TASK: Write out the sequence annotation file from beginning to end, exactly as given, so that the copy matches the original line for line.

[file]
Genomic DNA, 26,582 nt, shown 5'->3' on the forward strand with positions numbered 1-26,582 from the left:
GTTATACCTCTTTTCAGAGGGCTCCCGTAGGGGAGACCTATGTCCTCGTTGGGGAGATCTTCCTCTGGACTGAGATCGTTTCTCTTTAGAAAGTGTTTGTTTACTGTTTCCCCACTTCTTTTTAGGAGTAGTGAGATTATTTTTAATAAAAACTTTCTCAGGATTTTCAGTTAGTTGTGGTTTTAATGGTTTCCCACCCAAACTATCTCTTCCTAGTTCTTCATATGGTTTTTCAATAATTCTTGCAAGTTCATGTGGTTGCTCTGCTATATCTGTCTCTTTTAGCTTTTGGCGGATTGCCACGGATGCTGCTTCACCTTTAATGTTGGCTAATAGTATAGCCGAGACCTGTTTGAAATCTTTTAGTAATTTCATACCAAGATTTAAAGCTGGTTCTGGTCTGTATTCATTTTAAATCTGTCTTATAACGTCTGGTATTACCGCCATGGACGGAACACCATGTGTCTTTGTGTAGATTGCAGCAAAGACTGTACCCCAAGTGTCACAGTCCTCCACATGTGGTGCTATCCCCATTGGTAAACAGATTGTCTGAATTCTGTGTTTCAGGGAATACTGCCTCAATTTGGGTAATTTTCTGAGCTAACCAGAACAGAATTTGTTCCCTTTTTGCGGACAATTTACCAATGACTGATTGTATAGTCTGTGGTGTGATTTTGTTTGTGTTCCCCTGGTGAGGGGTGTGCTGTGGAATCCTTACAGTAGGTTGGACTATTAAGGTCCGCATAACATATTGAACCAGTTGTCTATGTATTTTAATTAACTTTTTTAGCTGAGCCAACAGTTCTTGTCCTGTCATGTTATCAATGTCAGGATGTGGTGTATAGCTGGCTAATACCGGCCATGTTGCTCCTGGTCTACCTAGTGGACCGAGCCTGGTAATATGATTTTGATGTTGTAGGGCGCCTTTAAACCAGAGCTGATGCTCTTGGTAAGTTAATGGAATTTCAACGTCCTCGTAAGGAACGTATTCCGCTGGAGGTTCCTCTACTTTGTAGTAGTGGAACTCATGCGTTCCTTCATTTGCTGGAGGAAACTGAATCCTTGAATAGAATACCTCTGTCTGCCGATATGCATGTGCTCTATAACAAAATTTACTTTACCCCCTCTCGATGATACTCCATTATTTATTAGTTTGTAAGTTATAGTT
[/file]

Genomic DNA, 26,582 nt, shown 5'->3' on the forward strand with positions numbered 1-26,582 from the left:
GTTATACCTCTTTTCAGAGGGCTCCCGTAGGGGAGACCTATGTCCTCGTTGGGGAGATCTTCCTCTGGACTGAGATCGTTTCTCTTTAGAAAGTGTTTGTTTACTGTTTCCCCACTTCTTTTTAGGAGTAGTGAGATTATTTTTAATAAAAACTTTCTCAGGATTTTCAGTTAGTTGTGGTTTTAATGGTTTCCCACCCAAACTATCTCTTCCTAGTTCTTCATATGGTTTTTCAATAATTCTTGCAAGTTCATGTGGTTGCTCTGCTATATCTGTCTCTTTTAGCTTTTGGCGGATTGCCACGGATGCTGCTTCACCTTTAATGTTGGCTAATAGTATAGCCGAGACCTGTTTGAAATCTTTTAGTAATTTCATACCAAGATTTAAAGCTGGTTCTGGTCTGTATTCATTTTAAATCTGTCTTATAACGTCTGGTATTACCGCCATGGACGGAACACCATGTGTCTTTGTGTAGATTGCAGCAAAGACTGTACCCCAAGTGTCACAGTCCTCCACATGTGGTGCTATCCCCATTGGTAAACAGATTGTCTGAATTCTGTGTTTCAGGGAATACTGCCTCAATTTGGGTAATTTTCTGAGCTAACCAGAACAGAATTTGTTCCCTTTTTGCGGACAATTTACCAATGACTGATTGTATAGTCTGTGGTGTGATTTTGTTTGTGTTCCCCTGGTGAGGGGTGTGCTGTGGAATCCTTACAGTAGGTTGGACTATTAAGGTCCGCATAACATATTGAACCAGTTGTCTATGTATTTTAATTAACTTTTTTAGCTGAGCCAACAGTTCTTGTCCTGTCATGTTATCAATGTCAGGATGTGGTGTATAGCTGGCTAATACCGGCCATGTTGCTCCTGGTCTACCTAGTGGACCGAGCCTGGTAATATGATTTTGATGTTGTAGGGCGCCTTTAAACCAGAGCTGATGCTCTTGGTAAGTTAATGGAATTTCAACGTCCTCGTAAGGAACGTATTCCGCTGGAGGTTCCTCTACTTTGTAGTAGTGGAACTCATGCGTTCCTTCATTTGCTGGAGGAAACTGAATCCTTGAATAGAATACCTCTGTCTGCCGATATGCATGTGCTCTATAACAAAATTTACTTTACCCCCTCTCGATGATACTCCATTATTTATTAGTTTGTAAGTTATAGTT